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Wiesel was brought up in a very strong Jewish home and explored his faith deeply as a young man. The Holocaust and his experiences in it caused him to question his faith, get angry with God, question God and redefine God's role in his life, but they never caused him to deny God's existence. "And I became religious, even more so. The question to me was a double question. How come that I really became religious, more deeply than before? And the second one, how come I didn't lose my sanity? "I never divorced God. I couldn't. I'm too Jewish…But I said to myself, 'I do believe in God.' But I have the right to protest against His ways. I have the right to be angry. And so, I do it a lot, very often, and I wouldn't change a word of my discourse to God, my appeals to God, against God. Because I came to a certain formulation saying a Jew or a man can be, can be religious or can come from a religious background, with God or against God but not without God. So I cannot live without God." - From Elie Wiesel: First Person Singular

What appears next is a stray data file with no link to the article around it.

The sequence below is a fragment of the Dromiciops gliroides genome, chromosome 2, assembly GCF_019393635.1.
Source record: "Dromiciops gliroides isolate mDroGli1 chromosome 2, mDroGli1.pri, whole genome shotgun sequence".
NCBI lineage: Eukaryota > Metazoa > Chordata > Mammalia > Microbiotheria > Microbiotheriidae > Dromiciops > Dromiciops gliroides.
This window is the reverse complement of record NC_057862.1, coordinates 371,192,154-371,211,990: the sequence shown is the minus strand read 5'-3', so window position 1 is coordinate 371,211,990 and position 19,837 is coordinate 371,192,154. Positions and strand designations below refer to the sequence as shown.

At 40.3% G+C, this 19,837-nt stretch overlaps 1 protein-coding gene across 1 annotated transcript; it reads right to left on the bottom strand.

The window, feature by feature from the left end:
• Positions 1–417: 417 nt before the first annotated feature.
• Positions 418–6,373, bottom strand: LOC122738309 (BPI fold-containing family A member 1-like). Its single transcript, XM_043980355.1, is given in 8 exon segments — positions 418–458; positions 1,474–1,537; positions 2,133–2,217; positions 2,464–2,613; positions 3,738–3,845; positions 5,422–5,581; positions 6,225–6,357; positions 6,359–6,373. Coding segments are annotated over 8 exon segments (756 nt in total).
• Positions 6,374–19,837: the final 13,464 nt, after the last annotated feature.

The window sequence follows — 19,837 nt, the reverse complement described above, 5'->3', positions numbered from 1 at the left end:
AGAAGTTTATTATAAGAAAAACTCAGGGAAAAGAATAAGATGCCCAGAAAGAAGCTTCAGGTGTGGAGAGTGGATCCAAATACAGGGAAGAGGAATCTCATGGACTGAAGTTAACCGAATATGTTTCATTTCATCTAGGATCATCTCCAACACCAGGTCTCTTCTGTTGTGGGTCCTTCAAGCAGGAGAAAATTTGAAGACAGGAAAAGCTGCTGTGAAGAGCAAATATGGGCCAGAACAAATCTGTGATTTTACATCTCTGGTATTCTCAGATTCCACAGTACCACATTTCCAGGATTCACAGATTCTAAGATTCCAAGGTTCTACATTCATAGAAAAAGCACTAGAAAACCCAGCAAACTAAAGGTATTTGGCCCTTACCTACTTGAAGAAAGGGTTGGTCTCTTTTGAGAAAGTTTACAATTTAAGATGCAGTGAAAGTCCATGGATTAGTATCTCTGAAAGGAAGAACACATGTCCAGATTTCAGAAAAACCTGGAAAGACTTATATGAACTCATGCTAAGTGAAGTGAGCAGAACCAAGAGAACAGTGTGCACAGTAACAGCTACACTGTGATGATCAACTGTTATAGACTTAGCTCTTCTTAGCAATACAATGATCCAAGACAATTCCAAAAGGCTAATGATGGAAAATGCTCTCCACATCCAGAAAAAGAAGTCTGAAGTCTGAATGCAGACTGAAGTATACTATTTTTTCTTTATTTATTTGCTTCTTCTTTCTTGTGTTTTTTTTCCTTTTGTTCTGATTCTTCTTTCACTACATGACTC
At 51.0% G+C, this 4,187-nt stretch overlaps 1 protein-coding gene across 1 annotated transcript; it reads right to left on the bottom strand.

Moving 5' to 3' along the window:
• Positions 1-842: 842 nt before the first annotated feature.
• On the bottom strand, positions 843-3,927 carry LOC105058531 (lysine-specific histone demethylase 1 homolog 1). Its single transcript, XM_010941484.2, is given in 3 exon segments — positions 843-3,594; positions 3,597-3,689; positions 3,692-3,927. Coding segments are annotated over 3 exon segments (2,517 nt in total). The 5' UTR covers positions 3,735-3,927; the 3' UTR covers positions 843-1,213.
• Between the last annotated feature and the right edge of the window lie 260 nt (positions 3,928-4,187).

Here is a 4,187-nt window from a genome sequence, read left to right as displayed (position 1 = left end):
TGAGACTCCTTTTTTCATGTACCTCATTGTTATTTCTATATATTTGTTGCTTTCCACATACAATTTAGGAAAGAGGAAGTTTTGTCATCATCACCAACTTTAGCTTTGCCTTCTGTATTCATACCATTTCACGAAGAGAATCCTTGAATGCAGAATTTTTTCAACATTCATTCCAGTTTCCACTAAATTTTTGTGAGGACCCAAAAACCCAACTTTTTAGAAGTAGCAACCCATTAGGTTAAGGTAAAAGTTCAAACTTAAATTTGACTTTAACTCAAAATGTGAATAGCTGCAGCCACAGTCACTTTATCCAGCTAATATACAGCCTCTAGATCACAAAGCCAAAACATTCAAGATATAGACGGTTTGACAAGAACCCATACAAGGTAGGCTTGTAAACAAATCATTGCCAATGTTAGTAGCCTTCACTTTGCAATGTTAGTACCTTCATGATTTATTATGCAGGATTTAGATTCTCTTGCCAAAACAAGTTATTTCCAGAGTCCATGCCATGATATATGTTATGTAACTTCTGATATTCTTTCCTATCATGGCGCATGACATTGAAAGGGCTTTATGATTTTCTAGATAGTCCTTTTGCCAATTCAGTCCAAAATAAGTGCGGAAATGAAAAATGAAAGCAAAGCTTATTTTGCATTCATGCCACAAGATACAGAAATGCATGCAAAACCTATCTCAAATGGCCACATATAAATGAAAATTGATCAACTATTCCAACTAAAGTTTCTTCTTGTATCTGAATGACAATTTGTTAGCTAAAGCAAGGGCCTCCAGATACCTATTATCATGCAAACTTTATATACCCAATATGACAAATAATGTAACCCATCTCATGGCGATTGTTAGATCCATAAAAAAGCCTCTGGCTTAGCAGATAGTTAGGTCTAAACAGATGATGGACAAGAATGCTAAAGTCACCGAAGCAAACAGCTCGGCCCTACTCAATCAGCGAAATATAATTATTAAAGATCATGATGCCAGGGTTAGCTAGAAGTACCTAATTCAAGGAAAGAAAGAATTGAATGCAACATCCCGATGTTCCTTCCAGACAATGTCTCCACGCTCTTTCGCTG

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โˆ™ 2009-05-15 16:35:00
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Q: What was Elie Wiesel's faith like?
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